Winter break is the best time to curl up with a mug of hot cocoa and a good book, but there’s always planning to be done for 2018. What’s the best way to combine those activities? Reading one of these great books to gather ideas for STEM activities in the coming year. Check out why these are our top five picks:

1. The Big Book of Makerspace Projects: Inspiring Makers to Experiment, Create, and Learn by Colleen and Aaron GravesGraves's "The Big Book of Makerspace Projects," a great book for inspiring STEM activities.

Two school librarians put together this spectacular collection of creative activities. Page through 12 chapters of projects using everything from popsicle sticks to smartphones to 3D Printers. Our personal favorite? Project 7, a Balloon Hovercraft! With 51 projects in all, plus a challenge project for every chapter, this book is chock full of inspiration for your classroom — or even your free time before heading back to school!

2. The Way Things Work Now by David MacaulayMacCauley's "The Way Things Work Now," a great book for inspiring STEM activities.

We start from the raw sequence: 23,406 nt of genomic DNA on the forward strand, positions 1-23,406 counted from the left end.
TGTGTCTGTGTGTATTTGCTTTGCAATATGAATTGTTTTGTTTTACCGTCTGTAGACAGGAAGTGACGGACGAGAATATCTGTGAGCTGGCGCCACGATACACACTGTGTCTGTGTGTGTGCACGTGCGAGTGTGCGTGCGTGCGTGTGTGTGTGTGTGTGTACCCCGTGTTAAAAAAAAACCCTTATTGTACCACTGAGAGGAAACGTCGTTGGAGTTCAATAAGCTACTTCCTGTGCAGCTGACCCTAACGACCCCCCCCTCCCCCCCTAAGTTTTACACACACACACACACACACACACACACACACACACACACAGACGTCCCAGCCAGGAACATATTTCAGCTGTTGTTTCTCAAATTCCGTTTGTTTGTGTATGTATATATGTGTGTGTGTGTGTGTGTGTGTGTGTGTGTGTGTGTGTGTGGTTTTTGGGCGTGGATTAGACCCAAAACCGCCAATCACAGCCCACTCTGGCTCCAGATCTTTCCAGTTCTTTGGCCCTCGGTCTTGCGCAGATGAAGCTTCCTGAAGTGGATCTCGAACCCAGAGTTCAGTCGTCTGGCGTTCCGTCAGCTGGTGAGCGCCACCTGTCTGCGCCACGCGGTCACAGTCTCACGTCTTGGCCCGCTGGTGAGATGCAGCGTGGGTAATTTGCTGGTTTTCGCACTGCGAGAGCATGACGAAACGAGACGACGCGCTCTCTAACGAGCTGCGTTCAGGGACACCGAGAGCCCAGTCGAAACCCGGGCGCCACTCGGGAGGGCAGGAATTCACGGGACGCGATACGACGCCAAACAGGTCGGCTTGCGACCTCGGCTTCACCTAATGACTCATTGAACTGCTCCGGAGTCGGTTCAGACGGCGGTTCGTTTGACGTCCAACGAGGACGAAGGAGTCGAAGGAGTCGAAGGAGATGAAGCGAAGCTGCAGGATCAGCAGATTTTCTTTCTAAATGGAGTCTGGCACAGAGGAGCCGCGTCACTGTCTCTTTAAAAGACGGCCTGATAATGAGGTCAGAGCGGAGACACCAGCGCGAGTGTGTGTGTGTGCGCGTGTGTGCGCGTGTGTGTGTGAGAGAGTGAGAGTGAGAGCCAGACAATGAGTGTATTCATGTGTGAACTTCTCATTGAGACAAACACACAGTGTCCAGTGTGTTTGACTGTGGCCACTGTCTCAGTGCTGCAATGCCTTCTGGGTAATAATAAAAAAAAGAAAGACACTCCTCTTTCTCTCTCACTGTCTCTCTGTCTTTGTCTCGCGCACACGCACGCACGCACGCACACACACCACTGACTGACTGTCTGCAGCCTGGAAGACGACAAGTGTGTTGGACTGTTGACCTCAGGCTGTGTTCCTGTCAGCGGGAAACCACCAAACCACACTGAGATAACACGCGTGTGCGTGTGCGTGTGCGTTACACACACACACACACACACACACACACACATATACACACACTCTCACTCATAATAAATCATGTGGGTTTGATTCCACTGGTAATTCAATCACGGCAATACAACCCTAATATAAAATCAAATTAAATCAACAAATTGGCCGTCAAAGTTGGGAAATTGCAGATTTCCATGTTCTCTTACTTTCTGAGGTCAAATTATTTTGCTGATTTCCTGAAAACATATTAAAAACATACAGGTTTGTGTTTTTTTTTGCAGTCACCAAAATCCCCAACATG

This volume, an updated version of the author’s previous work, The Way Things Work and The Way Things Work Now, explores today’s technology and new inventions, and explains the science behind them. What’s especially cool is that Macaulay explores the technological links between seemingly unrelated products to highlight the engineering principles that unify them! Break out this book to spark your students’ curiosity to kick off STEM activities, such as research projects.

3. The Number Devil: A Mathematical Adventure by Hans Magnus EnzensbergerEnzensberger's "The Number Devil," a great book for inspiring STEM activities.